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Monday Musings: Three Solutions to Real Madrid’s Broken Loanee System

Players like Take Kubo and Reinier Jesus have seen important developmental years in their career impacted by failed loan moves. In this week’s Monday Musings, Matt Wiltse looks at potential solutions to this difficult problem.

Real Madrid Pre-Season Training Session Photo by Antonio Villalba/Real Madrid via Getty Images
Matt’s Monday Musings: A series with no rhyme or reason — just consistent thoughts on all things Real Madrid released every Monday. Some weeks may be long form, others just short anecdotal thoughts. Either way, I’ll be posting reflective content on the current, past, and future on-goings of the club:

Take Kubo is on the verge of completing a permanent transfer to Real Sociedad for €6.5 million. Real Madrid will retain 50% of his rights, meaning they will have the option to re-purchase the player at a discount or benefit from his future sale. This is the right deal for the player, the selling club, and even the buying club (though they will begrudgingly accept the 50% clause). The problem? This deal should have happened two years ago, following Kubo’s debut season in La Liga with Mallorca. Instead, the Japanese playmaker journeyed through various La Liga teams: Emery’s Villareal, Bordalas’ Getafe, and returned to Mallorca under a new coach, Luis Garcia Plaza, and then Javier Aguirre. It has been anything but stable.

In an earlier edition of the Monday Musing’s, I explained how Real Madrid’s youth policy has been a resounding success. Despite that success, there is still room for improvement. Prospects that are acquired and not yet ready for the first team are often sent out on loan, but the success rate of finding the right club has been hit or miss. Sometimes players are not ready to contribute at the highest level, but other times the club selected does not have the incentive to invest in a loanee. So how does Real Madrid rectify this issue?

The Kubo project can be one to learn from moving forward. When Kubo made the move to Villarreal and was struggling for game-time under Unai Emery, rumors started to quickly circulate around his discontent. Whether it was Real Madrid pushing the story, Take Kubo’s agent, or both — media quickly cobbled up the idea that the best move was for Kubo to find a new club in the winter window. Less than 6 months after arriving, Kubo was getting ready to pack his bags and leave Emery’s Villarreal. I had been vocal in my objection of that decision. The then 19-year-old needed a stable environment at a quality club with a top level manager. Unai Emery was willing to invest the time in the player – likening him to a young David Silva — but wanted, or rather needed, more than a year to develop the player.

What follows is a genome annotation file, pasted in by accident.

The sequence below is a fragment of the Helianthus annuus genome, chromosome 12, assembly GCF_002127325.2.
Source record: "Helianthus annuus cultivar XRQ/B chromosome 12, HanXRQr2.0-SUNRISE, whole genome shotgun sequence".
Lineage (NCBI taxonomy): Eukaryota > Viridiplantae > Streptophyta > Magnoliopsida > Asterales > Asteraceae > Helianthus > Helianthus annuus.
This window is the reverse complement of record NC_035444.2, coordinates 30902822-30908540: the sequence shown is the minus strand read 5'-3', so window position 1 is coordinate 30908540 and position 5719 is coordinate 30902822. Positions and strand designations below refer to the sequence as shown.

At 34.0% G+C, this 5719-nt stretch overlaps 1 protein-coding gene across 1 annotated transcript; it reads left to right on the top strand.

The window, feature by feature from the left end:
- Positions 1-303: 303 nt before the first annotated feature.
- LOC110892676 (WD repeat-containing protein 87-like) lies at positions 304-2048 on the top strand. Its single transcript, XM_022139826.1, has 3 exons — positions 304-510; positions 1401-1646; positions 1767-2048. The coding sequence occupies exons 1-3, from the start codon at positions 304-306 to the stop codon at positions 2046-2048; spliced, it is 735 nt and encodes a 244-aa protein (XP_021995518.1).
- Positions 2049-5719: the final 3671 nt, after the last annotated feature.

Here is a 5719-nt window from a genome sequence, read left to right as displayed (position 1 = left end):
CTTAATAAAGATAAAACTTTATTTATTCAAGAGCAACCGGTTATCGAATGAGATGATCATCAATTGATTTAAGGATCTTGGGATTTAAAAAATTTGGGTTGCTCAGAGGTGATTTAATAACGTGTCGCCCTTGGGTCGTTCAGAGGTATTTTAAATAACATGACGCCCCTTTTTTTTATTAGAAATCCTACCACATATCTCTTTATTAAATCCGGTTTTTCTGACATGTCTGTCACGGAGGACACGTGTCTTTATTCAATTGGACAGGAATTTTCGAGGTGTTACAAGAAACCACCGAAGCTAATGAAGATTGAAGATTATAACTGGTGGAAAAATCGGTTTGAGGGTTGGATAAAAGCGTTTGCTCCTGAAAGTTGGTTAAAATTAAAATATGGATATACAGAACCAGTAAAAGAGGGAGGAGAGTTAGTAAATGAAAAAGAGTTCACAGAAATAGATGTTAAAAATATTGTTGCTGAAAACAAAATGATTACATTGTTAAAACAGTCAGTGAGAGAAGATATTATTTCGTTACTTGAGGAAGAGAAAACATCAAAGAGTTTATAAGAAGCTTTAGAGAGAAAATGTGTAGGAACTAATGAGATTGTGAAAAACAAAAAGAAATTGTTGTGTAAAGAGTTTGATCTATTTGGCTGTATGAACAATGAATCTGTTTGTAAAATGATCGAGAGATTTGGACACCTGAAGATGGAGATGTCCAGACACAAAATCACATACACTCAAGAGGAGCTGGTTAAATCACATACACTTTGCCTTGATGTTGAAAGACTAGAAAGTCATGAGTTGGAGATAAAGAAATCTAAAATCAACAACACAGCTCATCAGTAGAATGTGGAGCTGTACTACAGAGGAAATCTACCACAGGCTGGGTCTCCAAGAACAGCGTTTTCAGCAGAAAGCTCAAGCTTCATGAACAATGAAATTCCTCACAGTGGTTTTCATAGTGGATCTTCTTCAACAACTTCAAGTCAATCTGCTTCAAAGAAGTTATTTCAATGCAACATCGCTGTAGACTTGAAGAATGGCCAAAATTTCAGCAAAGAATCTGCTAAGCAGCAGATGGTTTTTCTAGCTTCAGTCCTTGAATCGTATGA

A loan, even a multi-year loan, provides little upside to clubs competing in European competitions. There has to be a win-win-win scenario for all three parties. That is difficult to find in any negotiation, even in a scenario with just two parties, but below are three potential solutions:

1. Sell a prospect, but include a buy-back clause, ROFR, or 50% rights retention clause

Real Madrid historically have always included either a buy-back clause, right-of-first-refusal, or more recently retained a 50% ownership rights in a player when selling a talented U23 from the academy or the first team. This is nothing new in terms of a club strategy. Though, the club has been hesitant to sell assets and lose control over players that they believe can “explode”. In reality, these players need years of cultivation before they can contribute to the Real Madrid first team. One failed loan spell depreciates the value of the asset and delays any dividends that the player could provide in the future. All three entities – the player, the parent club, and the prospect club — need to have skin in the game. Long term prospects, need long term projects.

Rather than opting for one or two year loan spells, Madrid should opt to sell the player outright and retain one of the aforementioned clauses. It gives the buying club incentive to develop the player - as they can profit from his future sale and benefit from his on-field performances.

With a player like Reinier Jesus, this can be tough to achieve as he was purchased for €35 million. Prospective buying clubs (outside the Premier League) simply cannot afford to pay a transfer fee of €35 million for a teenage prospect, even if they insert a buy-back clause around €50 million. It simply too high of risk and too large a capital outlay. Even after a two year loan spell at Borussia Dortmund, there still remains €24.2 million to amortize on Reinier’s contract. This leads to solution #2...